The applicant's engineer stated that the storm water system would be an "infiltration pond" which would discharge the storm water back into the ground. The applicant had received the appropriate approvals from MDEQ for the proposed project as shown. The engineer stressed that the drainage would not be a problem at the site; storm water would be put into catch basins and then directed into their system.

Attorney Lowell Seyburn was present on behalf of Shashin Kothwala, the owner of the Crystal Car Wash to the north. His client was interested in cross access. He noted that the car wash when built had established a cross access with the storage facility. He stated his client was willing to close the southern drive if suggested by KCRC. They felt that cross access would benefit both properties. Further, it was felt the elimination of the south drive on the car wash property would eliminate possible conflicting turning movements with the medical office across the street. Ms. Stefforia clarified the Road Commission position, which was that they might not oppose the cross access but indicated that MDOT was not in favor of cross access. The Township Attorney stated that the applicant could not be forced to submit to cross access, and she felt the issue was moot.

Jim Worline spoke, stating he felt the applicant should clearly understand that the site was not large enough for the Supercenter store without rezoning and that the rezoning was not granted. He had questions regarding the storm water retention area, and it was noted that this area would have a four-to-one slope which was described as "gentle" and could be mowed. Mr. Worline expressed appreciation for the design of this site. He felt that the additional landscaping and fencing offered by the applicant were "good ideas".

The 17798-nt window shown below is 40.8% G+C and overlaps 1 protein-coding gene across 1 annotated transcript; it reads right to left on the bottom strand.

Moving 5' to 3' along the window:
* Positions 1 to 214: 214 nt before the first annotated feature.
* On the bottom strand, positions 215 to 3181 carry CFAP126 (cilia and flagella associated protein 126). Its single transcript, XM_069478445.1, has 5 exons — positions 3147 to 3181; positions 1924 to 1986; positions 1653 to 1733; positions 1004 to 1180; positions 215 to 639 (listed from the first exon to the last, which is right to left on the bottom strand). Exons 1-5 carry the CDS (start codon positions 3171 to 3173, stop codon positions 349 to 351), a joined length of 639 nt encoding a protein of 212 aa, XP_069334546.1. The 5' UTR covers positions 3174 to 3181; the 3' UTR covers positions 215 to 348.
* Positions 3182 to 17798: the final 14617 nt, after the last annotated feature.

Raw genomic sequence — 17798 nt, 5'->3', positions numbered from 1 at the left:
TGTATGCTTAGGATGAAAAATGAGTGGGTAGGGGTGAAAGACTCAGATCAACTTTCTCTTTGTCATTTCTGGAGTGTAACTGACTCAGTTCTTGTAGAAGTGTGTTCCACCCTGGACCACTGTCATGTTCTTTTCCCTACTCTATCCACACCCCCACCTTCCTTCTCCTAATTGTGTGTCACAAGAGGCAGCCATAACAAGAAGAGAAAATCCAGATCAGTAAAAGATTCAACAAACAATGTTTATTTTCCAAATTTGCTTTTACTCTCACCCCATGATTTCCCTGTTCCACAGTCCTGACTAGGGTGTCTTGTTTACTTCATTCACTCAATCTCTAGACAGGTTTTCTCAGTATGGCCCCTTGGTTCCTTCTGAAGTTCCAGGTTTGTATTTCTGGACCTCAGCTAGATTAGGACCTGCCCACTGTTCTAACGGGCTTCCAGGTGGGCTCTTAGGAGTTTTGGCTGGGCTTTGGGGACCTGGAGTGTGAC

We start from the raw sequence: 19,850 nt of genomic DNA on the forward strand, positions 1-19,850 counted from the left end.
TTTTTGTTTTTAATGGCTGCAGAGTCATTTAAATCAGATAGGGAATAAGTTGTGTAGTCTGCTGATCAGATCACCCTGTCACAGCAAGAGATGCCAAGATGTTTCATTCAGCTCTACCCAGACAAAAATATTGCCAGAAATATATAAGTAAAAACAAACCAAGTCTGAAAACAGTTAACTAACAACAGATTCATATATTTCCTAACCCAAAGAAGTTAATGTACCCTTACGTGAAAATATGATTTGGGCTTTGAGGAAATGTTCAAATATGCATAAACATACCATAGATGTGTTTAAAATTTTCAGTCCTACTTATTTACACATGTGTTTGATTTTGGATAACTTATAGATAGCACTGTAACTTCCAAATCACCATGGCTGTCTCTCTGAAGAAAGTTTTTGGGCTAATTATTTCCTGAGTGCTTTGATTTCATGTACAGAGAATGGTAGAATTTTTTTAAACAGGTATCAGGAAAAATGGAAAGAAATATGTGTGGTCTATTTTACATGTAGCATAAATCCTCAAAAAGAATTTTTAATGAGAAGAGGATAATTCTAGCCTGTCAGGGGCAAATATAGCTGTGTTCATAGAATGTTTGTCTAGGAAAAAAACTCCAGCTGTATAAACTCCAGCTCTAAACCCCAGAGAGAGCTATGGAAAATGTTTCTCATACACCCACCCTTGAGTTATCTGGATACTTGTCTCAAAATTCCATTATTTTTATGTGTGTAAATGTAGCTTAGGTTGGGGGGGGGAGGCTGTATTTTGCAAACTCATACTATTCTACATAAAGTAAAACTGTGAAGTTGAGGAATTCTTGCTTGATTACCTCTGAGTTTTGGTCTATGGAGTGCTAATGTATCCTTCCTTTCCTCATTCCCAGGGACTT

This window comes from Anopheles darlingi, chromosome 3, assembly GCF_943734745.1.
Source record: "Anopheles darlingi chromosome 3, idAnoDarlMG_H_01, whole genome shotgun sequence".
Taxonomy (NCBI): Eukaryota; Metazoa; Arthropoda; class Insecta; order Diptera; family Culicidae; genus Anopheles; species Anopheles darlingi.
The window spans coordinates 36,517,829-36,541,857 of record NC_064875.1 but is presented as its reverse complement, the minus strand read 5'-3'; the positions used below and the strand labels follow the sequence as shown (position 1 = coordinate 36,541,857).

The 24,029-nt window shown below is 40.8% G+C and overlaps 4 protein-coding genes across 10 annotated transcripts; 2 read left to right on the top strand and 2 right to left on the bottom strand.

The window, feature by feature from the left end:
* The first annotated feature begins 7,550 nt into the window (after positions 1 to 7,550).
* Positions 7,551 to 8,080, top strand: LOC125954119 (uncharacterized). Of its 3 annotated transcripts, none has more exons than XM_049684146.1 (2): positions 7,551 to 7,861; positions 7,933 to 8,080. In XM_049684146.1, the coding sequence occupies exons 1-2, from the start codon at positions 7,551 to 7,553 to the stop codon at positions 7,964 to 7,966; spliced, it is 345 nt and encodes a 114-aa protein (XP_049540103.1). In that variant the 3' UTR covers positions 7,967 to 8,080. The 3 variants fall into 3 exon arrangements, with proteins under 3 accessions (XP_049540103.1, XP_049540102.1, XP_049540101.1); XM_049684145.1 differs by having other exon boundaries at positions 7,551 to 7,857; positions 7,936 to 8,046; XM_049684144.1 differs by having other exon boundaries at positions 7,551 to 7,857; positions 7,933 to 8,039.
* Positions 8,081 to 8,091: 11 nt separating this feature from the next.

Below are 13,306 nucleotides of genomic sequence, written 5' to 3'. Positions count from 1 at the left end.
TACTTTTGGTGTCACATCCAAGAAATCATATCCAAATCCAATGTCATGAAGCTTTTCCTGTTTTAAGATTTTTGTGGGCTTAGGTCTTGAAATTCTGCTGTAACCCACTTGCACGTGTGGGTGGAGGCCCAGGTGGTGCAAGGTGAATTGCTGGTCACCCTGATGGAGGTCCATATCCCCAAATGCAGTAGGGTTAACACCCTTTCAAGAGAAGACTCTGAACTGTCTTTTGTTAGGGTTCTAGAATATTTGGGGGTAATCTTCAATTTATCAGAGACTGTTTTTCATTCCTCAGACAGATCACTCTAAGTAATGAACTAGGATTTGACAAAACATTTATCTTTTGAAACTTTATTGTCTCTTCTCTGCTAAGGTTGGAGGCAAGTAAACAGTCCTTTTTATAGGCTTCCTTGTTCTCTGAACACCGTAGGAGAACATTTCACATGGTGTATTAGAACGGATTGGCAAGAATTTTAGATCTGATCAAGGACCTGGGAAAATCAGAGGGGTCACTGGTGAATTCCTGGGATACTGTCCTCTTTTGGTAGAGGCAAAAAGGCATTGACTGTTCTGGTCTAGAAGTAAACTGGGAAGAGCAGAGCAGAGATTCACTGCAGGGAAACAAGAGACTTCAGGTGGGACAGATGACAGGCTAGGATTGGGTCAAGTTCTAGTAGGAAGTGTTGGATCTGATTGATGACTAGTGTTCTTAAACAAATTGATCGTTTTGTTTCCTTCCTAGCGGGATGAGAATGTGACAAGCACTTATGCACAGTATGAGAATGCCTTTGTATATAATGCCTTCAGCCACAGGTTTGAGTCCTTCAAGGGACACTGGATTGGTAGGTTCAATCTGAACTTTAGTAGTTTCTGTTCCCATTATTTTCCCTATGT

Helen Brodasky had questions with regard to the special use.

April Pashby, a North 8th Street resident, expressed concern about the large parking lot display area. She was also concerned about noise control, particularly the noise from the compactor. The applicant stated that the trash compactor would be run from the inside of the building and completely enclosed. Ms. Pashby also suggested a noise wall. Additionally, she expressed concern about the lighting variance proposed by the applicant. She was concerned about the possibility that grading and trenching would contaminate her well. She felt that the proposed use would generate traffic problems on 8th Street.

Pam Larson expressed concern about living across the street from Wal-Mart. She had questions concerning placement of the evergreens in a more natural fashion. Further, she wondered whether the plantings could be of a more native species. She was also concerned about light pollution and felt the 1,000-watt fixtures proposed by the applicant were outrageous.

The applicant indicated they would consider natural or native plants.

Tom Brodasky had questions concerning the number of lanes which would be established at the intersection.

Michael Pashby also expressed concerns about lighting and sound at the site.

Martin Svihra expressed his concern about the site, noting that he is a 4th Street resident and can already see glare from the 9th Street area. He felt the Township should stick to its ordinance.

The public hearing was closed, and in response to questions from the Chairperson, Ms. Stefforia stated that if landscaping elements "died", they must be replaced according to the ordinance.